I do not think anybody in this solar system envisioned a world in which, within seven short years, a start-up would become the largest ‘directory’ on earth. It is the kind of change that is best described by the quip, “Change is changing.” If the change in change eludes you, your products (and, your go-to-market strategies, etc.) will fall behind. Agile nowadays needs to enable your company to cope with this kind of on-going change.

Which leads us to the concept of “Big Agile.” How is it different than traditional Agile and in what circumstances should it be used?

It’s really a matter of scale on two dimensions. As a business grows and begins to apply software processes that span sites, countries, and continents, the simplistic, team-level approach to agile does not suffice. Likewise, the team-level agile process has to be expanded to apply end-to-end. The questions companies must ask themselves include: How do you get other functions — marketing, sales, etc. — to benefit from agile? And is your current agile approach capable of meeting your evolving corporate structure and processes?

The basic tenants of agile apply at both the early stage and enterprise levels. But there are certain things about agile at scale that need to be addressed as your company evolves from a promising start-up to a larger scale organization.

For example, you need to think carefully about agile metrics. You need to be intentional about governance of the agile process. Ultimately, scale transforms the nature of agile.

Without going too deep into the process of implementing “Big Agile,” the core idea is that it enables companies to stay ahead of the game in terms of software deliverability. It interacts with marketing, sales, product development, and customer service, allowing scaling businesses to maintain their level of responsiveness to inevitable changes in the market.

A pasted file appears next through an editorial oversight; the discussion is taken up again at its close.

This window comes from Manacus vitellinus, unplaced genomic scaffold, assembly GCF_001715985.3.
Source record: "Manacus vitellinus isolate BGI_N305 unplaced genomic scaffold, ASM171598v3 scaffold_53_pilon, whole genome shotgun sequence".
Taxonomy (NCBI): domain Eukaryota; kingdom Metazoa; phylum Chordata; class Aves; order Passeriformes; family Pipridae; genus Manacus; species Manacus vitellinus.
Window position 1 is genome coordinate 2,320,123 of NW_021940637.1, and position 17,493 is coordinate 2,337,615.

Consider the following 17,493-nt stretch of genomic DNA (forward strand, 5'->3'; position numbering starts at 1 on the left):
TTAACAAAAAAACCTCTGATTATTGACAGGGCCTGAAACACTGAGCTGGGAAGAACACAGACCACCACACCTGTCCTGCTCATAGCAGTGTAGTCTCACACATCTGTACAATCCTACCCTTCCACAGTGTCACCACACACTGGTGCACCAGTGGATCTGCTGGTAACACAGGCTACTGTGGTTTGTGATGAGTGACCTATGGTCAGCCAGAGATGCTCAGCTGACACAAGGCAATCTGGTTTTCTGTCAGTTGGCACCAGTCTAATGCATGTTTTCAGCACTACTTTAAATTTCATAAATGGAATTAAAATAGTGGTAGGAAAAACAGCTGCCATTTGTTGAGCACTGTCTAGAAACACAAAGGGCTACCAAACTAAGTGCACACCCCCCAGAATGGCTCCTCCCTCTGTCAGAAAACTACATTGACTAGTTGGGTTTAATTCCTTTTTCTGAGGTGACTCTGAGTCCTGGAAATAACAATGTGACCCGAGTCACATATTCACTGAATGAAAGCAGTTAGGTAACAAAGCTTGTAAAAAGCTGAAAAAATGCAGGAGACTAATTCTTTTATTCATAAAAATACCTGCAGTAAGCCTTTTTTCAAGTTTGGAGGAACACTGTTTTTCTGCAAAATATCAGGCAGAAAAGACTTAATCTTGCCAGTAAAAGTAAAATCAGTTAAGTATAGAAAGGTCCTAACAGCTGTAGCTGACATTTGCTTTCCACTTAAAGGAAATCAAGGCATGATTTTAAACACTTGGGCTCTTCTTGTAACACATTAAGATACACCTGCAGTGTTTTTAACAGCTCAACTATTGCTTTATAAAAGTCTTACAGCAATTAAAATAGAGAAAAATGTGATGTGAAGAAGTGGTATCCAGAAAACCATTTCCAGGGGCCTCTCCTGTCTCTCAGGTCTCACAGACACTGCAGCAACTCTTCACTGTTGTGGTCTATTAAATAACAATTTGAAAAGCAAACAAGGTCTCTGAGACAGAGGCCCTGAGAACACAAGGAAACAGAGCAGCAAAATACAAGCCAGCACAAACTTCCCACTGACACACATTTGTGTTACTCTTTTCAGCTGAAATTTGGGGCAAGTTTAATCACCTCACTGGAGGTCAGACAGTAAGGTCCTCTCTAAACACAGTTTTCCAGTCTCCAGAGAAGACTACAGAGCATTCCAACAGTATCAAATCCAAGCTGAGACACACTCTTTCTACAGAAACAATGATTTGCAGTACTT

Any additional agile advice you’d give to software companies as they begin to scale?

I think one of the most important things to remember is that agile is not about predictable execution. Rather, it is about reliable execution. Software development is a form of knowledge work, it isn’t an industrial process that functions with predictable values to the n-th degree. In fact, if you treat agile that way, you’re actually going against one of the most basic tenants of it: things always change. It’s critical for executives of growing companies to convey that the goal of agile is to respond to change and provide reliable execution, not total predictability. If they do that, agile — or “Big Agile,” for that matter — will serve them very well.

Dr. Israel Gat has served as Director, Agile Product & Project Management at Cutter Consortium since 2010. In addition to his tenure with BMC Software, Israel Gat’s executive career included positions with IBM, Microsoft, and EMC. He holds a Ph.D. in Computer Science from the Israeli Institute of Technology and an MBA from Clark University. He is currently focused on enterprise level Lean/Agile deployments; measurement, reduction and prevention of technical debt; and, devops.   

 

 

photo by: Dan Zen